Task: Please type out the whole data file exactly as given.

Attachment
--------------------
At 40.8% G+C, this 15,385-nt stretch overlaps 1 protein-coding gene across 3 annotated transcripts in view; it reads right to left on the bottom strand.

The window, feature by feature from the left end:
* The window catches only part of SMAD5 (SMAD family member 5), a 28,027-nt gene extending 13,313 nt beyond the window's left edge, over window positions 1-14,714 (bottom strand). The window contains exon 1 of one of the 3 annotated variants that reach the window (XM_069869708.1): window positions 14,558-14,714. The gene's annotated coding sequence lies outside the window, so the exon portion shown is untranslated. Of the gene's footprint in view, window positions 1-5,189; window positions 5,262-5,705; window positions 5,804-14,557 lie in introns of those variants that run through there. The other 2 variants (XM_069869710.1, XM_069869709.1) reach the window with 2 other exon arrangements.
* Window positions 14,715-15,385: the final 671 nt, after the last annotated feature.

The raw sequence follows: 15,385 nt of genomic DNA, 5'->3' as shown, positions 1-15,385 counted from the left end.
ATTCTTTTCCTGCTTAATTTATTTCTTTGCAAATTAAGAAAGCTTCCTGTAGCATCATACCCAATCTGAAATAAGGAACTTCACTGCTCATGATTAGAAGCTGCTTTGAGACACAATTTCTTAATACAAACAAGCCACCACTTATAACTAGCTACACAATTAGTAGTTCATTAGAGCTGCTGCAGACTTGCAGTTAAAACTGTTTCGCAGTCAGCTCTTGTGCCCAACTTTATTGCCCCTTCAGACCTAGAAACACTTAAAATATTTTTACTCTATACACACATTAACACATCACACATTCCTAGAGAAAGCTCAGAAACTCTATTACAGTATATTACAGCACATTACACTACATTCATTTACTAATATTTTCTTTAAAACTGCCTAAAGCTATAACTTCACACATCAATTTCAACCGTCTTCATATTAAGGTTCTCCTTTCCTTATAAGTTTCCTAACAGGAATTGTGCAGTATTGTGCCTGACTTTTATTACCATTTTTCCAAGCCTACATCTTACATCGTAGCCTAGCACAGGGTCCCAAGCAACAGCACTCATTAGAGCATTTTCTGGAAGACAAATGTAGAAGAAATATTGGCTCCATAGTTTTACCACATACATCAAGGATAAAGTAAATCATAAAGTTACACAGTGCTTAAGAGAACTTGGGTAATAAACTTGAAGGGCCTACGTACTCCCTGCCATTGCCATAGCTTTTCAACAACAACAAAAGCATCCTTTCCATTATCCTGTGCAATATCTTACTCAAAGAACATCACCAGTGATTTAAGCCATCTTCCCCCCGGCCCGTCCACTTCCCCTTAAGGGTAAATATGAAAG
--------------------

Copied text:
At 40.8% G+C, this 15,385-nt stretch overlaps 1 protein-coding gene across 3 annotated transcripts in view; it reads right to left on the bottom strand.

The window, feature by feature from the left end:
* The window catches only part of SMAD5 (SMAD family member 5), a 28,027-nt gene extending 13,313 nt beyond the window's left edge, over window positions 1-14,714 (bottom strand). The window contains exon 1 of one of the 3 annotated variants that reach the window (XM_069869708.1): window positions 14,558-14,714. The gene's annotated coding sequence lies outside the window, so the exon portion shown is untranslated. Of the gene's footprint in view, window positions 1-5,189; window positions 5,262-5,705; window positions 5,804-14,557 lie in introns of those variants that run through there. The other 2 variants (XM_069869710.1, XM_069869709.1) reach the window with 2 other exon arrangements.
* Window positions 14,715-15,385: the final 671 nt, after the last annotated feature.

The raw sequence follows: 15,385 nt of genomic DNA, 5'->3' as shown, positions 1-15,385 counted from the left end.
ATTCTTTTCCTGCTTAATTTATTTCTTTGCAAATTAAGAAAGCTTCCTGTAGCATCATACCCAATCTGAAATAAGGAACTTCACTGCTCATGATTAGAAGCTGCTTTGAGACACAATTTCTTAATACAAACAAGCCACCACTTATAACTAGCTACACAATTAGTAGTTCATTAGAGCTGCTGCAGACTTGCAGTTAAAACTGTTTCGCAGTCAGCTCTTGTGCCCAACTTTATTGCCCCTTCAGACCTAGAAACACTTAAAATATTTTTACTCTATACACACATTAACACATCACACATTCCTAGAGAAAGCTCAGAAACTCTATTACAGTATATTACAGCACATTACACTACATTCATTTACTAATATTTTCTTTAAAACTGCCTAAAGCTATAACTTCACACATCAATTTCAACCGTCTTCATATTAAGGTTCTCCTTTCCTTATAAGTTTCCTAACAGGAATTGTGCAGTATTGTGCCTGACTTTTATTACCATTTTTCCAAGCCTACATCTTACATCGTAGCCTAGCACAGGGTCCCAAGCAACAGCACTCATTAGAGCATTTTCTGGAAGACAAATGTAGAAGAAATATTGGCTCCATAGTTTTACCACATACATCAAGGATAAAGTAAATCATAAAGTTACACAGTGCTTAAGAGAACTTGGGTAATAAACTTGAAGGGCCTACGTACTCCCTGCCATTGCCATAGCTTTTCAACAACAACAAAAGCATCCTTTCCATTATCCTGTGCAATATCTTACTCAAAGAACATCACCAGTGATTTAAGCCATCTTCCCCCCGGCCCGTCCACTTCCCCTTAAGGGTAAATATGAAAG